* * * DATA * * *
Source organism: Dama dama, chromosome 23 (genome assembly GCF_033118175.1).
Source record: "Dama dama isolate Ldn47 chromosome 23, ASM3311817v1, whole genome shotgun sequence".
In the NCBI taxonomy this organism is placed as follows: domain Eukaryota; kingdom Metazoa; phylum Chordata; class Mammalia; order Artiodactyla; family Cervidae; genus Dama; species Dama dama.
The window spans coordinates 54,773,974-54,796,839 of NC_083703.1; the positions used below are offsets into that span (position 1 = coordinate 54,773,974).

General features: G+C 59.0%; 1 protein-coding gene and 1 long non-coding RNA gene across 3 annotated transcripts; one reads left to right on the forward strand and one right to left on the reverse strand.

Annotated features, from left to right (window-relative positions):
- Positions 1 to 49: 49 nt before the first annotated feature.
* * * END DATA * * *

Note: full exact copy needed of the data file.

Source organism: Dama dama, chromosome 23 (genome assembly GCF_033118175.1).
Source record: "Dama dama isolate Ldn47 chromosome 23, ASM3311817v1, whole genome shotgun sequence".
In the NCBI taxonomy this organism is placed as follows: domain Eukaryota; kingdom Metazoa; phylum Chordata; class Mammalia; order Artiodactyla; family Cervidae; genus Dama; species Dama dama.
The window spans coordinates 54,773,974-54,796,839 of NC_083703.1; the positions used below are offsets into that span (position 1 = coordinate 54,773,974).

General features: G+C 59.0%; 1 protein-coding gene and 1 long non-coding RNA gene across 3 annotated transcripts; one reads left to right on the forward strand and one right to left on the reverse strand.

Annotated features, from left to right (window-relative positions):
- Positions 1 to 49: 49 nt before the first annotated feature.